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The 2017 ACS Award in Chromatography

The American Chemical Society (ACS) recognized pioneers in the chromatography field by establishing the Award in Chromatography and Electrophoresis in 1959. In 1970, when the award became dedicated solely to chromatography, Supelco, after only three years as a company, began sponsoring this prestigious award. Our uninterrupted sponsorship continues now.1

To receive this recognition, the winner must have made an outstanding contribution to the field of chromatography with particular consideration given to developments of new methods. The list of past award recipients is virtually a who’s who in chromatography pioneers (Table 1). The 2017 winner is Dr. Robert (Bob) Kennedy, the Willard Professor of Chemistry, professor of pharmacology, and Distinguished University Professor at the University of Michigan in Ann Arbor.2 Dr. Kennedy was cited for the development of innovative techniques in miniaturization of chemical separations and microfluidics for highly sensitive analysis of biological compounds.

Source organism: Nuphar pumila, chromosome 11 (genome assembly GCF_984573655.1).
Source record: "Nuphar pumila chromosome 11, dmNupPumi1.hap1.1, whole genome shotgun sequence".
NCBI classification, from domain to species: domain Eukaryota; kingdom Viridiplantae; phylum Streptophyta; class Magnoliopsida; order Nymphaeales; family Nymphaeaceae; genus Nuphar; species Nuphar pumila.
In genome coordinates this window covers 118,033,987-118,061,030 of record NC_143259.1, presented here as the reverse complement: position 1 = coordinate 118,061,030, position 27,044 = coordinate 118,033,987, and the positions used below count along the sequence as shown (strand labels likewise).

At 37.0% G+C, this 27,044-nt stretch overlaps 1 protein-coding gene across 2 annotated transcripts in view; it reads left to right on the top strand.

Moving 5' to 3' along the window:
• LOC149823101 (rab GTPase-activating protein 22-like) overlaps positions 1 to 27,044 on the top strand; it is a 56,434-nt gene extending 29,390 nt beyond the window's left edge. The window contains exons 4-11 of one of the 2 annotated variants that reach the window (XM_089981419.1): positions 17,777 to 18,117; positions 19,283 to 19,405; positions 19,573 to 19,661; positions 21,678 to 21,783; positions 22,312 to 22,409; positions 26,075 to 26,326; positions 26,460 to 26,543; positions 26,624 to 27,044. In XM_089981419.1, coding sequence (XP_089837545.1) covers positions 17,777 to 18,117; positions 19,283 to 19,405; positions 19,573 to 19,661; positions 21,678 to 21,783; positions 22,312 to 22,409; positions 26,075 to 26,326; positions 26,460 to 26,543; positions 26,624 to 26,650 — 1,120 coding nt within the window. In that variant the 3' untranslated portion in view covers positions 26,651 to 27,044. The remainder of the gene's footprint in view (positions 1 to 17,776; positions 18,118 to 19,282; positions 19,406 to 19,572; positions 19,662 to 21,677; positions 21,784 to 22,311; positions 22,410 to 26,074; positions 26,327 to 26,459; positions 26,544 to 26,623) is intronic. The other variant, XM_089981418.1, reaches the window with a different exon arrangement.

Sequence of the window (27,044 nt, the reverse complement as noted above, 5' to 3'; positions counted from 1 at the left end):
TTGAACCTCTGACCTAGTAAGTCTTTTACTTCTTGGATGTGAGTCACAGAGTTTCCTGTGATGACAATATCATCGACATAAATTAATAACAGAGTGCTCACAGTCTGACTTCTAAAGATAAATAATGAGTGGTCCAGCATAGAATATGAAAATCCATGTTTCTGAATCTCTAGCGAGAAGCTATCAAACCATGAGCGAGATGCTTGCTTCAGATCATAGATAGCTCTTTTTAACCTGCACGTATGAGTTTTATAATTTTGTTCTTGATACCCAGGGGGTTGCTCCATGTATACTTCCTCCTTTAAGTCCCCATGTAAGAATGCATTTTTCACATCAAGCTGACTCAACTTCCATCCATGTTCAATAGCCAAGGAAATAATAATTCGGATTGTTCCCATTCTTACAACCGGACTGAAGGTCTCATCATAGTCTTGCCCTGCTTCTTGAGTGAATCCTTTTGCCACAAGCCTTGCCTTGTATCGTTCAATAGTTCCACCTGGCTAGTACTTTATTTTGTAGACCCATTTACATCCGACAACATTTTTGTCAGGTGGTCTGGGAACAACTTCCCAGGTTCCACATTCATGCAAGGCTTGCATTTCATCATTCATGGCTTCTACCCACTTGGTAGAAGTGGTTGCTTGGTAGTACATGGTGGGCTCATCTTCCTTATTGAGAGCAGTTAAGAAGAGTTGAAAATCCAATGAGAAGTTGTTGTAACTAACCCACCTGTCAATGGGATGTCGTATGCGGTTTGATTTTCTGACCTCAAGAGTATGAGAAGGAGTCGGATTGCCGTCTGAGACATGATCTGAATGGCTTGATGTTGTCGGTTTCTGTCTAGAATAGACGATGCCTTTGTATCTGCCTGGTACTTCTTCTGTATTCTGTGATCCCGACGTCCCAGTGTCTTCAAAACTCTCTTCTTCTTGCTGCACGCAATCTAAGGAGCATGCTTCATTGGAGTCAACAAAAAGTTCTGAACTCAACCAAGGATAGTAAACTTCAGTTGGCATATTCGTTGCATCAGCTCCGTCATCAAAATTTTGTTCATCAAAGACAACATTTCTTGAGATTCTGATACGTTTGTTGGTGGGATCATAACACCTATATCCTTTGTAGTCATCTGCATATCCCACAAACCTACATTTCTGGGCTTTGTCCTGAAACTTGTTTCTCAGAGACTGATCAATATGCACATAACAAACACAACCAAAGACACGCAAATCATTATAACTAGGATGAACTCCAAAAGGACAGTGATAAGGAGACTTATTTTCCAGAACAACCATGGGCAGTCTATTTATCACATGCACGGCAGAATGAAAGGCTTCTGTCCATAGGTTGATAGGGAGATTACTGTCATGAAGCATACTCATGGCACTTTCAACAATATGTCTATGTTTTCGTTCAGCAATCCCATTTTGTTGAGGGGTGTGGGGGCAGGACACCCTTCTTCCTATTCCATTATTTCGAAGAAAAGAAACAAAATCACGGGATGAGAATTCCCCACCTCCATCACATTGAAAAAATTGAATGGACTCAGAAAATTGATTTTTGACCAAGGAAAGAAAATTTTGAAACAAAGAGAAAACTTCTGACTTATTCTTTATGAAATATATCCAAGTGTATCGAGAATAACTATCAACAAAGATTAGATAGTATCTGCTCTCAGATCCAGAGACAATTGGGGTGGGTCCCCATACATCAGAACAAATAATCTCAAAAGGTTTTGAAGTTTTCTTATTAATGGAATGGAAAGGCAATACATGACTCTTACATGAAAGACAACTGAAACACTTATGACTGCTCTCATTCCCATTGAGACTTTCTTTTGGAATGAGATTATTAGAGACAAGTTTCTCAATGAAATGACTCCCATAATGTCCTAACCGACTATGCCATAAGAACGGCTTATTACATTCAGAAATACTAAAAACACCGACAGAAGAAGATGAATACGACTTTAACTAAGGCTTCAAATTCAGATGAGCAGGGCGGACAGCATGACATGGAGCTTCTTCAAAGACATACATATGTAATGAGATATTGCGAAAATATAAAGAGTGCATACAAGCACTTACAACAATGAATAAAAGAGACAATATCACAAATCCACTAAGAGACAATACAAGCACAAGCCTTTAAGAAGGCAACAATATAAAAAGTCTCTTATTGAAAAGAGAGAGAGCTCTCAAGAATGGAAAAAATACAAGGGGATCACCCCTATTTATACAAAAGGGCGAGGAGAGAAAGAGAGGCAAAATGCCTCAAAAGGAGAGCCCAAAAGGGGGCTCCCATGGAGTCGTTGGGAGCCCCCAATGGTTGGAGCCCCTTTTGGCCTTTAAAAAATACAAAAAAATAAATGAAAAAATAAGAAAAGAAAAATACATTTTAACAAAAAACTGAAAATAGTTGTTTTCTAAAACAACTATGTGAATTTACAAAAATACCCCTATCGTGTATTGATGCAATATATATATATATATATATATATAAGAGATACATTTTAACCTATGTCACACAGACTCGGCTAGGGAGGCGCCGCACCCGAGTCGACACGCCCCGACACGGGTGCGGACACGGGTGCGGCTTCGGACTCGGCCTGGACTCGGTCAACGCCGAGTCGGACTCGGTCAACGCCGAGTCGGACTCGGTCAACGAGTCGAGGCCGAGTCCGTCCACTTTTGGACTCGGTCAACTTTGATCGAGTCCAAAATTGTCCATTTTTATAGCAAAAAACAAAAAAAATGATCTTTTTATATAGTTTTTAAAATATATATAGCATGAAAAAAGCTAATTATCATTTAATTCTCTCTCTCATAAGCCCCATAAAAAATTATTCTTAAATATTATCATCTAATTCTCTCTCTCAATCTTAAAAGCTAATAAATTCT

Dr. Kennedy (center) receiving his award from Dr. Paul Ross (right), Director R&D and Technology, Analytical Separations, MilliporeSigma. On the left is ACS President Dr. Allison Campbell.

Dr. Kennedy (center) receiving his award from Dr. Paul Ross (right), Director R&D and Technology, Analytical Separations. On the left is ACS President Dr. Allison Campbell.


We posed some questions to Dr. Kennedy and wanted to share his insightful answers with our readers

There are so many different chemistry disciplines to choose from. What made you gravitate toward analytical chemistry, and separations in particular?